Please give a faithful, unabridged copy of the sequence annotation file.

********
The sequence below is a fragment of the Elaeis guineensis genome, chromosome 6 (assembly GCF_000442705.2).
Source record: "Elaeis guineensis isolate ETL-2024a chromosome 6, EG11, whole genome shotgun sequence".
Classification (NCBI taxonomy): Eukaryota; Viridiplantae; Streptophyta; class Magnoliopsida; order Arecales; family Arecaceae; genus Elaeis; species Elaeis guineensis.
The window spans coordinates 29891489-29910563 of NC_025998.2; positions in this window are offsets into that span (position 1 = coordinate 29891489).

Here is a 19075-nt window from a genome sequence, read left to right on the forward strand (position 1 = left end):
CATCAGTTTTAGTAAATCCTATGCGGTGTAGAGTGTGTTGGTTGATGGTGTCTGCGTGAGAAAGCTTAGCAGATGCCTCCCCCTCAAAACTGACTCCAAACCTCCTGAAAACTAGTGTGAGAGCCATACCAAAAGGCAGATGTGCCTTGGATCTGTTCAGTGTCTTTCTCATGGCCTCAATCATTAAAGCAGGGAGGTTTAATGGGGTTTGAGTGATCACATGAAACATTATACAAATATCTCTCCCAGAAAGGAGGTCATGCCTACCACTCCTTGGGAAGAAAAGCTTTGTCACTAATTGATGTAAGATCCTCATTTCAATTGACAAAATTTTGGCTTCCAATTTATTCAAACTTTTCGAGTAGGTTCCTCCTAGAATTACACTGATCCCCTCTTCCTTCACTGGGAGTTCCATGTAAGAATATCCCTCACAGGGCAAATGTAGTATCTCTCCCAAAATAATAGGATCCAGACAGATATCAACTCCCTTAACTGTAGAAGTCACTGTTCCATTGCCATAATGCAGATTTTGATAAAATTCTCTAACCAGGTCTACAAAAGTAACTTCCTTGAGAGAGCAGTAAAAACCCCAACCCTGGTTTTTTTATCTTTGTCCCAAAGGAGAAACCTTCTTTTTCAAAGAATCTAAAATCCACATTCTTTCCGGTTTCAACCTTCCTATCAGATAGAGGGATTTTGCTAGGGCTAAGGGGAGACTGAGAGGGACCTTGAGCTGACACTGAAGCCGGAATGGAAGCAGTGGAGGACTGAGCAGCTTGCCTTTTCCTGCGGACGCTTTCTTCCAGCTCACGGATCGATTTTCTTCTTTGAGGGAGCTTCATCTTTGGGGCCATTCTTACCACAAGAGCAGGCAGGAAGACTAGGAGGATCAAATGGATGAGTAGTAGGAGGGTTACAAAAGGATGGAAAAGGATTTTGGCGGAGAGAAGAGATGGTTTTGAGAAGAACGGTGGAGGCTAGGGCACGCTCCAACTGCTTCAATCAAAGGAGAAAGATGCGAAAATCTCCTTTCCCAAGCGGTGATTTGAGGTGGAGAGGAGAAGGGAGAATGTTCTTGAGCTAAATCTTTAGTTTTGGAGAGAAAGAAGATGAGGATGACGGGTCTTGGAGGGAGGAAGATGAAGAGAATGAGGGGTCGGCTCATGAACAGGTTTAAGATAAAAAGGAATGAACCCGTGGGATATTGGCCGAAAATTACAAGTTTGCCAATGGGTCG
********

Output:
The sequence below is a fragment of the Elaeis guineensis genome, chromosome 6 (assembly GCF_000442705.2).
Source record: "Elaeis guineensis isolate ETL-2024a chromosome 6, EG11, whole genome shotgun sequence".
Classification (NCBI taxonomy): Eukaryota; Viridiplantae; Streptophyta; class Magnoliopsida; order Arecales; family Arecaceae; genus Elaeis; species Elaeis guineensis.
The window spans coordinates 29891489-29910563 of NC_025998.2; positions in this window are offsets into that span (position 1 = coordinate 29891489).

Here is a 19075-nt window from a genome sequence, read left to right on the forward strand (position 1 = left end):
CATCAGTTTTAGTAAATCCTATGCGGTGTAGAGTGTGTTGGTTGATGGTGTCTGCGTGAGAAAGCTTAGCAGATGCCTCCCCCTCAAAACTGACTCCAAACCTCCTGAAAACTAGTGTGAGAGCCATACCAAAAGGCAGATGTGCCTTGGATCTGTTCAGTGTCTTTCTCATGGCCTCAATCATTAAAGCAGGGAGGTTTAATGGGGTTTGAGTGATCACATGAAACATTATACAAATATCTCTCCCAGAAAGGAGGTCATGCCTACCACTCCTTGGGAAGAAAAGCTTTGTCACTAATTGATGTAAGATCCTCATTTCAATTGACAAAATTTTGGCTTCCAATTTATTCAAACTTTTCGAGTAGGTTCCTCCTAGAATTACACTGATCCCCTCTTCCTTCACTGGGAGTTCCATGTAAGAATATCCCTCACAGGGCAAATGTAGTATCTCTCCCAAAATAATAGGATCCAGACAGATATCAACTCCCTTAACTGTAGAAGTCACTGTTCCATTGCCATAATGCAGATTTTGATAAAATTCTCTAACCAGGTCTACAAAAGTAACTTCCTTGAGAGAGCAGTAAAAACCCCAACCCTGGTTTTTTTATCTTTGTCCCAAAGGAGAAACCTTCTTTTTCAAAGAATCTAAAATCCACATTCTTTCCGGTTTCAACCTTCCTATCAGATAGAGGGATTTTGCTAGGGCTAAGGGGAGACTGAGAGGGACCTTGAGCTGACACTGAAGCCGGAATGGAAGCAGTGGAGGACTGAGCAGCTTGCCTTTTCCTGCGGACGCTTTCTTCCAGCTCACGGATCGATTTTCTTCTTTGAGGGAGCTTCATCTTTGGGGCCATTCTTACCACAAGAGCAGGCAGGAAGACTAGGAGGATCAAATGGATGAGTAGTAGGAGGGTTACAAAAGGATGGAAAAGGATTTTGGCGGAGAGAAGAGATGGTTTTGAGAAGAACGGTGGAGGCTAGGGCACGCTCCAACTGCTTCAATCAAAGGAGAAAGATGCGAAAATCTCCTTTCCCAAGCGGTGATTTGAGGTGGAGAGGAGAAGGGAGAATGTTCTTGAGCTAAATCTTTAGTTTTGGAGAGAAAGAAGATGAGGATGACGGGTCTTGGAGGGAGGAAGATGAAGAGAATGAGGGGTCGGCTCATGAACAGGTTTAAGATAAAAAGGAATGAACCCGTGGGATATTGGCCGAAAATTACAAGTTTGCCAATGGGTCG